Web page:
Three Tips for a Well-Designed Rehearsal Dinner

We write a lot about weddings on our blog, but today I want to give a little attention to the time-honored wedding weekend tradition: the rehearsal dinner. 

Often times, the rehearsal dinner is hosted by the groom's family - especially if the bride's family is hosting the bulk of the wedding day festivities. A rehearsal dinner can be an intimate gathering that consists of only the bride, groom, wedding party, and immediate family members, or it can be so large as to include all out-of-town wedding guests as well. The size and type of dinner event is up to you, but no matter what size group you plan to entertain that evening, it's important to remember that a rehearsal dinner is often the event that officially kicks off the wedding weekend. Its your guests' first experience of your wedding celebration, and it deserves to be designed and executed every bit as thoughtfully as your wedding day will be. 

With that in mind, I'm sharing my top three tips for creating a well-designed rehearsal dinner! 

 Perry Vaile Photography

Perry Vaile Photography

1. Choose a style that is distinctly different from the wedding. 

Hosting a black tie wedding that will be elegant and formal? Give your guests a taste of something different and choose a more casual setting/overall style for the rehearsal dinner. This choice not only gives you the opportunity to expose your guests to a more well-rounded weekend experience (after all, variety is the spice of life!), but it also ensures that the rehearsal dinner will not upstage your wedding. That may seem like a silly concern, but I can assure you that it isn't as far-fetched as you might think.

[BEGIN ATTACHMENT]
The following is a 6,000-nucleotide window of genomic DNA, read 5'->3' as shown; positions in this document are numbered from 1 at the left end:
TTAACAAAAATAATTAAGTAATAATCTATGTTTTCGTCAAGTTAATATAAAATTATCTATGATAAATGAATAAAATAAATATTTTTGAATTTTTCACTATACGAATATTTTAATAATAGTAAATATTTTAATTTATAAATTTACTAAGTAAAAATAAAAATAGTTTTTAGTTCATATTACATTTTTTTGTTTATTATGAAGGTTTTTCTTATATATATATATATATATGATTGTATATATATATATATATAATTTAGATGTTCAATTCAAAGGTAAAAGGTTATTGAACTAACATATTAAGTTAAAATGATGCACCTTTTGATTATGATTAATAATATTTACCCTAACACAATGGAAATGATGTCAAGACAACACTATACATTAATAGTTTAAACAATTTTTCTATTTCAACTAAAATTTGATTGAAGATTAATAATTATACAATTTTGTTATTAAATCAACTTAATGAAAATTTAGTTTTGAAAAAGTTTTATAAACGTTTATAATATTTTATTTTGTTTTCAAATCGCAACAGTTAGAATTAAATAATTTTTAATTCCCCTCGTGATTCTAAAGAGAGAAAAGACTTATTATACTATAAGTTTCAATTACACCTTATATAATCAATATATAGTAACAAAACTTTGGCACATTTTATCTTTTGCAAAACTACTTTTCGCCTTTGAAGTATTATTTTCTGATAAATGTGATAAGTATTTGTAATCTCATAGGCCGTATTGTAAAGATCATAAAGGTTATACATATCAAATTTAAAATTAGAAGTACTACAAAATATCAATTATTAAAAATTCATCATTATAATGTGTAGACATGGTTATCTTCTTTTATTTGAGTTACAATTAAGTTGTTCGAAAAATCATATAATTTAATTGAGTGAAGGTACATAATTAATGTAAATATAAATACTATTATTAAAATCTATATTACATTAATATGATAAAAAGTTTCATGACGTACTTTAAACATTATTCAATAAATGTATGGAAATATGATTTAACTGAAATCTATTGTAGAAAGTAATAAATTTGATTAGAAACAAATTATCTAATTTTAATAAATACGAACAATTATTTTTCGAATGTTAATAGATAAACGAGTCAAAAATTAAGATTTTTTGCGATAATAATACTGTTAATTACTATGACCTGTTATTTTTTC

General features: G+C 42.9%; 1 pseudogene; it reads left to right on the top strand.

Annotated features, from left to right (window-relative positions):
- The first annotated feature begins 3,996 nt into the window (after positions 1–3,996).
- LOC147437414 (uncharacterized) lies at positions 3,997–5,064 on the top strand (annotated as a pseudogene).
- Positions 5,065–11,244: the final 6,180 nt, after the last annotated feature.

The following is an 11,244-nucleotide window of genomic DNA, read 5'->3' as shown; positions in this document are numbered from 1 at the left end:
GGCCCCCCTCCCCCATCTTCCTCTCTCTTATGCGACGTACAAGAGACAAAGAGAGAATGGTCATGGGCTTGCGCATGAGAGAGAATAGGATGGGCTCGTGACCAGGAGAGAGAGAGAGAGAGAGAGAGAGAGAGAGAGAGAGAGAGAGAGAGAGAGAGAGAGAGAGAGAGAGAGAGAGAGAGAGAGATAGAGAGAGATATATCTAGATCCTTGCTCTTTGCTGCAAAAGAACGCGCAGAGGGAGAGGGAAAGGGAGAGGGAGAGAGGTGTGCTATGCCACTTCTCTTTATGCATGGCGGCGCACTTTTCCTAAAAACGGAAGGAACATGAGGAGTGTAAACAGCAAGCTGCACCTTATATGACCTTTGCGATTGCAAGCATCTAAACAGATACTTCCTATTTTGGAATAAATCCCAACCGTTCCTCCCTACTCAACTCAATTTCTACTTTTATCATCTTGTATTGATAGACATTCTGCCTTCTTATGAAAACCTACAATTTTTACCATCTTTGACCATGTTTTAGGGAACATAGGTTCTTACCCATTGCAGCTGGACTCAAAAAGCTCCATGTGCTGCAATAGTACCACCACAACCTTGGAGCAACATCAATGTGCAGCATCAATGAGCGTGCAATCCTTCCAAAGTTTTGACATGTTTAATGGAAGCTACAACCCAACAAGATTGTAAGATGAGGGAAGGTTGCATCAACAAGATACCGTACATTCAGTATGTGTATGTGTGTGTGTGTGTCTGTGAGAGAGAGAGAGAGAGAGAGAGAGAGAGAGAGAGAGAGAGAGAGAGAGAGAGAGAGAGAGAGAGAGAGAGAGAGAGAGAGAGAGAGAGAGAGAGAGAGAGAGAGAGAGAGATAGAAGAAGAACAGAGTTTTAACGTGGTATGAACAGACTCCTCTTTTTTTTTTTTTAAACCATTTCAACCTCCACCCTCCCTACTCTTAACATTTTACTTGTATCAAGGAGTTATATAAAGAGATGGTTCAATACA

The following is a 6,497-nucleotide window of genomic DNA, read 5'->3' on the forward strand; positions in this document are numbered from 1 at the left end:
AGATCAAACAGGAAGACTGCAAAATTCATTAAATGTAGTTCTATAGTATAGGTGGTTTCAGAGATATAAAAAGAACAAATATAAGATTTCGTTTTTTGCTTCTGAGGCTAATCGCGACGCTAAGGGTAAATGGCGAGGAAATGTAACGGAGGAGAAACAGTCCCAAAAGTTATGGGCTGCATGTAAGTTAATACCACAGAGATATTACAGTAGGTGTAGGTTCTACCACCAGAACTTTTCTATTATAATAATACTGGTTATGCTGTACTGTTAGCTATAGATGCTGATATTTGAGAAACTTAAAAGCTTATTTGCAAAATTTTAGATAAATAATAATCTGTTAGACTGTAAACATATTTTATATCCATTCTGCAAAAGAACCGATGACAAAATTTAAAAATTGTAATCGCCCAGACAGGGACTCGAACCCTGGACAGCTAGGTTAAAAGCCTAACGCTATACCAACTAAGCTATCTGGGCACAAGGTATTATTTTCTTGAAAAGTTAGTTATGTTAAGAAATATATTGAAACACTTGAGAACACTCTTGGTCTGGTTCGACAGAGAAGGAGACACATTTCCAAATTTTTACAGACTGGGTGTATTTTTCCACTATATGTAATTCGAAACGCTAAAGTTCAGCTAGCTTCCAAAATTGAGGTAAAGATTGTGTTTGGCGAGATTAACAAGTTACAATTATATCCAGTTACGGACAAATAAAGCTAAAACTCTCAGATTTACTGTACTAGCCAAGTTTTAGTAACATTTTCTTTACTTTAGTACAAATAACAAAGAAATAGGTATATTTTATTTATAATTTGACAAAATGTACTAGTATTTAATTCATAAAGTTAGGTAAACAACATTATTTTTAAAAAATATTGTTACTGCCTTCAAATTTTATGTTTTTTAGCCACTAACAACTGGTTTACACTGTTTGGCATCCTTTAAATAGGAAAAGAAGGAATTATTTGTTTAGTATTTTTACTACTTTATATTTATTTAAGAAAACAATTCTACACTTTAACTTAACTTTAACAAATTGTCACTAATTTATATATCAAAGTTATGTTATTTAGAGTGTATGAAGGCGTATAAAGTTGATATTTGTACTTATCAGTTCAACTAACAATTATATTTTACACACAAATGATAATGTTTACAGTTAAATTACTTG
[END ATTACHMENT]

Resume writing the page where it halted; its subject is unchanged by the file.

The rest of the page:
Nancy Ray Photography

Nancy Ray Photography

2. Apply principles of consistency to the design. 

A well done wedding often stands out for one simple reason your guests may not be able to immediately identify: cohesiveness. The same basic concept holds true for a rehearsal dinner. Choose elements that will be consistent from invitation to table settings to entertainment. It matters tremendously. In other words, an invitation engraved with gold ink on thick ivory cotton paper has no place being paired with an tented outdoor barbecue dinner. You get the picture. 

3. Choose your wedding menu first. 

This may seem like something that belongs on a planning checklist instead of this post about design tips, but I can't stress the importance of this enough. Food is an integral part of event design. The flavors, the colors, the presentation, the level of formality of service... all of these things matter. Your wedding and rehearsal dinner menus should both be delicious and well-executed, but they shouldn't overlap. Choose the wedding meal first and then carefully craft a rehearsal dinner that includes uniquely different flavors and different proteins (i.e. don't serve salmon two nights in a row) so that your guests don't taste or experience any two similar items twice. 

And there you have it! There's much more to consider, but these three things lay the groundwork for thoughtful event design. Enjoy! 

Becca